After two weeks on the road, we finally reached the waters of Baikal. The deepest lake in the world is not only a reservoir of drinking water, it is also a popular tourist destination. Especially for tourists from Russia, to whom it replaces a holiday spent on the beach. We are heading to the island of Olkhon, which is not popular only for its sandy beaches, it is known primarily as a place where people still worship the ghosts and shamans.
Hero of the evening
We get off the night train in Irkutsk, where other couchsurfing hostesses are waiting for us. Two fresh graduates from the tourist industry guide us in the city with the words: “Don‘t look there, it’s a dirty quarter. No, not that way, it’s a terrible house.” But Irkutsk fascinates us by its old houses with broken windows, fallen beams, and creaking doors. In the evening, we’re invited to a tea party to some friends, that eventually turns out to be an all-you-can-eat party. Seven twenty-year-old girls, food, and Dom. And when he gets rid off a giant hornet that flew into the room, he becomes a hero of the evening.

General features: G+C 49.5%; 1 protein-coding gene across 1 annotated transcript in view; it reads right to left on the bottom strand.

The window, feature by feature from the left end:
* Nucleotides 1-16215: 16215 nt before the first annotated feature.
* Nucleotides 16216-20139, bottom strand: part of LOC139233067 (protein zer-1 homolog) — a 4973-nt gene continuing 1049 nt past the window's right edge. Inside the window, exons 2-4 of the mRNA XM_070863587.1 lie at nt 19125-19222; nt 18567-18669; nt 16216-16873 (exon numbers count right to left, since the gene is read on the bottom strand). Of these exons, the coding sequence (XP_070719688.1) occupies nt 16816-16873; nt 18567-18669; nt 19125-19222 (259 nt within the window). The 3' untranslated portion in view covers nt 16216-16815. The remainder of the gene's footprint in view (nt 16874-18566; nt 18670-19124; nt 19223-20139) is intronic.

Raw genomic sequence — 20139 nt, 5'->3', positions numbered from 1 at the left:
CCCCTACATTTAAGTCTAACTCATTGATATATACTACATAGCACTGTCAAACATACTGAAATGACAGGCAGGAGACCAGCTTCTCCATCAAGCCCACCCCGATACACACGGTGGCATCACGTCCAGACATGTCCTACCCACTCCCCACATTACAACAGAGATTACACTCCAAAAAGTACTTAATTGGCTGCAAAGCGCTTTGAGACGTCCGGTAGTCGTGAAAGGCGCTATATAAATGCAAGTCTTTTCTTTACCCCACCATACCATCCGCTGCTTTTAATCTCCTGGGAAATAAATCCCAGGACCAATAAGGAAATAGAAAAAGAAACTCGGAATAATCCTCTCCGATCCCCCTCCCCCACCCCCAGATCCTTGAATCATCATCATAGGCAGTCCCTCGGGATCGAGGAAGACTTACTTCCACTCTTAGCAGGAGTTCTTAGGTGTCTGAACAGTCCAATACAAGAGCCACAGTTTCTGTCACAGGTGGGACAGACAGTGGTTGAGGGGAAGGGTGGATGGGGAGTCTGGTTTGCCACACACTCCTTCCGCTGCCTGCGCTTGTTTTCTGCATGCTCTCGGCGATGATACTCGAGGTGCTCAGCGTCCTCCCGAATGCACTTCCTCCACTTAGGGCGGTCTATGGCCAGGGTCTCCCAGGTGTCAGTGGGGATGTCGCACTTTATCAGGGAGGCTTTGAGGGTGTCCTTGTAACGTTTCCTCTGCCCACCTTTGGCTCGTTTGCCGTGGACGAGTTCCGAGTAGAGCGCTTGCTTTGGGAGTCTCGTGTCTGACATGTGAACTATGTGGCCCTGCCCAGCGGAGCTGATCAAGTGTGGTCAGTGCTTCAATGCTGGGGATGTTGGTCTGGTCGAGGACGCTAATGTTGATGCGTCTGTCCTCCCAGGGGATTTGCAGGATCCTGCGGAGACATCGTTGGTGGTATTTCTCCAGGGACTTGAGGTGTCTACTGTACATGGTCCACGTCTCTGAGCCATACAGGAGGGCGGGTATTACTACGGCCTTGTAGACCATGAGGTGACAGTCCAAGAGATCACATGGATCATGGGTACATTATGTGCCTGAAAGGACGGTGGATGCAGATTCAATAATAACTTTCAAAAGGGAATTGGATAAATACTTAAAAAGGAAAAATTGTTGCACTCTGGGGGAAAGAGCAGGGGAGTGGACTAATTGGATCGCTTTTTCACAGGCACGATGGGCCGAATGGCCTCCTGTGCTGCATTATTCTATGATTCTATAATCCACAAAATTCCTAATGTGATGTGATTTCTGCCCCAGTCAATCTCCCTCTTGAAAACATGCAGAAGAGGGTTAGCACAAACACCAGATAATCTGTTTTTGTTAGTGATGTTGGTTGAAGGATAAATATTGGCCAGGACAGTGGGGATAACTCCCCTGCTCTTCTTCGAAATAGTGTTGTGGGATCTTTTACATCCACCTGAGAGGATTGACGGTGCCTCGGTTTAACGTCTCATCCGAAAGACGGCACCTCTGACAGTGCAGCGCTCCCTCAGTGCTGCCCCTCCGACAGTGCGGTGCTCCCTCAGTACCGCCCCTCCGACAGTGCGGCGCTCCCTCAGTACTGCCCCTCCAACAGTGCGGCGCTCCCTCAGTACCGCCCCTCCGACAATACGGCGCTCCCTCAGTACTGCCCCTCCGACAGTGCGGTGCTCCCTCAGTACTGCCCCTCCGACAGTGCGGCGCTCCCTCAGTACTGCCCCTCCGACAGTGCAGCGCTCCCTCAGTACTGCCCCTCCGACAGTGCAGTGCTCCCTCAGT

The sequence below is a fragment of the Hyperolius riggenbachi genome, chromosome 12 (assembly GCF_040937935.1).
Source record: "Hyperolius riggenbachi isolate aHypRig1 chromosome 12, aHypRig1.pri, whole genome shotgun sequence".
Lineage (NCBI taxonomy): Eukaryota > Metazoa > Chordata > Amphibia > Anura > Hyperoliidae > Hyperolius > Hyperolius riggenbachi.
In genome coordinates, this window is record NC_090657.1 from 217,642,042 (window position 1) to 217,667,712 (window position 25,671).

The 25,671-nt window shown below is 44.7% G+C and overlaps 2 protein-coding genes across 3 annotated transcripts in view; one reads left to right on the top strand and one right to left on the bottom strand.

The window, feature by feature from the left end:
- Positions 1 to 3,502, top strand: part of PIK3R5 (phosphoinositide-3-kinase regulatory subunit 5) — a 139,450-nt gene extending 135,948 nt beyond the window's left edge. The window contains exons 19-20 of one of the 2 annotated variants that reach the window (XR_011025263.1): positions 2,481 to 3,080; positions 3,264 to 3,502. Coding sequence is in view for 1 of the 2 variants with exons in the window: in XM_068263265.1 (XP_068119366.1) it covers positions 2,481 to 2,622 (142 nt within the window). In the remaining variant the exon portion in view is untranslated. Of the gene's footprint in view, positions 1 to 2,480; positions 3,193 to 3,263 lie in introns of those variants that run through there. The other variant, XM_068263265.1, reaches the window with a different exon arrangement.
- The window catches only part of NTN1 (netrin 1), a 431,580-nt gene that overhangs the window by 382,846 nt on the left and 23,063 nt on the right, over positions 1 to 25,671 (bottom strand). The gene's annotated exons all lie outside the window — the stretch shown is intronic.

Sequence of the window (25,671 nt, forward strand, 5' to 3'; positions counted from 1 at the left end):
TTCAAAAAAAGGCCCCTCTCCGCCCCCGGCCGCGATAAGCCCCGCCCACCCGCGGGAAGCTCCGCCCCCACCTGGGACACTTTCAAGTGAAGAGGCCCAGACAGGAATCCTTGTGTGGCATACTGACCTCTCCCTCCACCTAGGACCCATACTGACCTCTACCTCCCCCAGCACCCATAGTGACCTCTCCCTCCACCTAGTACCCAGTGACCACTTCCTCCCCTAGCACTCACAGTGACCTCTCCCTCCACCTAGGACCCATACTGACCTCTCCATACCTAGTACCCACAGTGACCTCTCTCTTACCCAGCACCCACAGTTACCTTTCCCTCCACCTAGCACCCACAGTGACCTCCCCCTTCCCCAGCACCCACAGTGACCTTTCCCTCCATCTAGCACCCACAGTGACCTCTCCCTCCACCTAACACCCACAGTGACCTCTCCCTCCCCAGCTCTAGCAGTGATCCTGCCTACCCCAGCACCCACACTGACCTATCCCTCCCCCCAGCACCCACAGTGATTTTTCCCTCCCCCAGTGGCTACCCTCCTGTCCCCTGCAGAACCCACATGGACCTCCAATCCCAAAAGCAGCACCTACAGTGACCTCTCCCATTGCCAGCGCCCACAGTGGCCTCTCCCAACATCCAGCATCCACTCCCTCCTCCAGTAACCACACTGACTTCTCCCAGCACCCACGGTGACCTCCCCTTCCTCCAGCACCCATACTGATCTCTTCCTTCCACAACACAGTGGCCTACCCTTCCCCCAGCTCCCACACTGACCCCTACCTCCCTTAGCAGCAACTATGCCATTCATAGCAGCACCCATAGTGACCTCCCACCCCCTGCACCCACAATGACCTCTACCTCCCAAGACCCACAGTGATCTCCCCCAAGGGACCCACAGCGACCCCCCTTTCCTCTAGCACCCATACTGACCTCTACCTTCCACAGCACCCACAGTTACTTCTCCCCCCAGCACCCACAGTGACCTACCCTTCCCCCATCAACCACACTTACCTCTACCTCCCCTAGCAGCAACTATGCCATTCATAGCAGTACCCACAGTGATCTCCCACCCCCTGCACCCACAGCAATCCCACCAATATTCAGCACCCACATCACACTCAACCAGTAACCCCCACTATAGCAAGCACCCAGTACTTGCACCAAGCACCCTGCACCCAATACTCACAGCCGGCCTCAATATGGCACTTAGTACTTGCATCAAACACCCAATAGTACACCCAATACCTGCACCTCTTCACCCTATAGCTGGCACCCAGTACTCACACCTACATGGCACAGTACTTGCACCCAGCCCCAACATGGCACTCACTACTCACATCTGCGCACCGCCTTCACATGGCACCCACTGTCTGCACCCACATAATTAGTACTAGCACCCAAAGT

A cat called Pluto is the reason we can’t sleep at night, he obviously thinks we are his new toy. Early in the morning, we head to the bus station where taxi drivers, smiling from ear to ear, announced that tickets to Khuzir, the largest city on the Olkhon island, are already sold out. In return, we enjoy the expression on their faces when we wave the tickets that we booked in advance and go searching for our marshrutka.
The ship burned down, the lake dried up